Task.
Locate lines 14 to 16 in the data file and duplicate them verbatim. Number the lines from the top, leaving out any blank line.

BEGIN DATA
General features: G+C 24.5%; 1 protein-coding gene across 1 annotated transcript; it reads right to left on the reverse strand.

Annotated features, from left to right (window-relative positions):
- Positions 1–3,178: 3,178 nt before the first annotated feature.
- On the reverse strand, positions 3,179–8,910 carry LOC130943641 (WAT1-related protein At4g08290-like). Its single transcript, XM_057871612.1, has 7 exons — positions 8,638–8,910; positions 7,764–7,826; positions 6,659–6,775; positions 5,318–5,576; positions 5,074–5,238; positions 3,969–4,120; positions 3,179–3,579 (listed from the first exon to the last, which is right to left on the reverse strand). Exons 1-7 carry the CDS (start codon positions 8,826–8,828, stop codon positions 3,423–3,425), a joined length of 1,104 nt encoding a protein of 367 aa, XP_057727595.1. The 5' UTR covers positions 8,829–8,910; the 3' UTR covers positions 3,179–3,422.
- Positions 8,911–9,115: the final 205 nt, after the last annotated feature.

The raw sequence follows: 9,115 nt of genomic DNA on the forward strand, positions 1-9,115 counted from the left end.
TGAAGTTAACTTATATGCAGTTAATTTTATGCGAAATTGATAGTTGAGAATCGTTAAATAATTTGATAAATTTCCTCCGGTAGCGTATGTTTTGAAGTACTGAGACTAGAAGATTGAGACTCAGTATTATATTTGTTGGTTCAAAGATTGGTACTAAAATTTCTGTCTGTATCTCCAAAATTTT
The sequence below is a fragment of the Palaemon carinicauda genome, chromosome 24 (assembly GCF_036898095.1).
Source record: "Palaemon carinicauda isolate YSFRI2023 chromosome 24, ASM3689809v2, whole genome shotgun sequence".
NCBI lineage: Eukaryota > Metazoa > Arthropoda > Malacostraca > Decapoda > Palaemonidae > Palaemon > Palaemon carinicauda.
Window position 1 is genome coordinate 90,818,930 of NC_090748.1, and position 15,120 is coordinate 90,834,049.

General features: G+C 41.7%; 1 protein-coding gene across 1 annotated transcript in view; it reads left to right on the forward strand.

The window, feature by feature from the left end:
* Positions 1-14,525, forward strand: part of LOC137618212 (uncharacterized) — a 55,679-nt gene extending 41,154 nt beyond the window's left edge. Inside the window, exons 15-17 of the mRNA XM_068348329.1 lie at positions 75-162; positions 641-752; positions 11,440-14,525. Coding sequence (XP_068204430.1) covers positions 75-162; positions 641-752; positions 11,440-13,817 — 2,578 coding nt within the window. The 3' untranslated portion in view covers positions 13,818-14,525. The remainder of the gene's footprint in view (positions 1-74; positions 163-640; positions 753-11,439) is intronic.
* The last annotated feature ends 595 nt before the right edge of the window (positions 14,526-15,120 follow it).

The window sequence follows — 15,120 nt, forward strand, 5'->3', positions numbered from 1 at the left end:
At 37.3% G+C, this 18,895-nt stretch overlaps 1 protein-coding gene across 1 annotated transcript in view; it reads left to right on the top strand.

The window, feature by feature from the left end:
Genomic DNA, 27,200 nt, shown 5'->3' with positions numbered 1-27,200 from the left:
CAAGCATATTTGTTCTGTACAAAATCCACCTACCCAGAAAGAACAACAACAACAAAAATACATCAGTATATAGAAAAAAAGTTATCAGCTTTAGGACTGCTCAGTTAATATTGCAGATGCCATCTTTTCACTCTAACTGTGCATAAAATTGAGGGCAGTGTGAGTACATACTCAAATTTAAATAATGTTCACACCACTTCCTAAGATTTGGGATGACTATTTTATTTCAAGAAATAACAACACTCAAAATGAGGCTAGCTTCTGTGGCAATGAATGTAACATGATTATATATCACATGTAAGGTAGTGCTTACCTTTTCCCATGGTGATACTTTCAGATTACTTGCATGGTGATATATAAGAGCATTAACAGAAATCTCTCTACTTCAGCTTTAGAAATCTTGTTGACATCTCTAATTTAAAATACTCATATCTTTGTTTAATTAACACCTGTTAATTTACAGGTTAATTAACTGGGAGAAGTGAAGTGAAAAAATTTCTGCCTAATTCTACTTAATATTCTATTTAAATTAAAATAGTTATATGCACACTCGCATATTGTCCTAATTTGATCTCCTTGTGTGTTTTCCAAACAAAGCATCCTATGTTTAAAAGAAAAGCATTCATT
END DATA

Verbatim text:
* Positions 1-14,525, forward strand: part of LOC137618212 (uncharacterized) — a 55,679-nt gene extending 41,154 nt beyond the window's left edge. Inside the window, exons 15-17 of the mRNA XM_068348329.1 lie at positions 75-162; positions 641-752; positions 11,440-14,525. Coding sequence (XP_068204430.1) covers positions 75-162; positions 641-752; positions 11,440-13,817 — 2,578 coding nt within the window. The 3' untranslated portion in view covers positions 13,818-14,525. The remainder of the gene's footprint in view (positions 1-74; positions 163-640; positions 753-11,439) is intronic.
* The last annotated feature ends 595 nt before the right edge of the window (positions 14,526-15,120 follow it).

The window sequence follows — 15,120 nt, forward strand, 5'->3', positions numbered from 1 at the left end: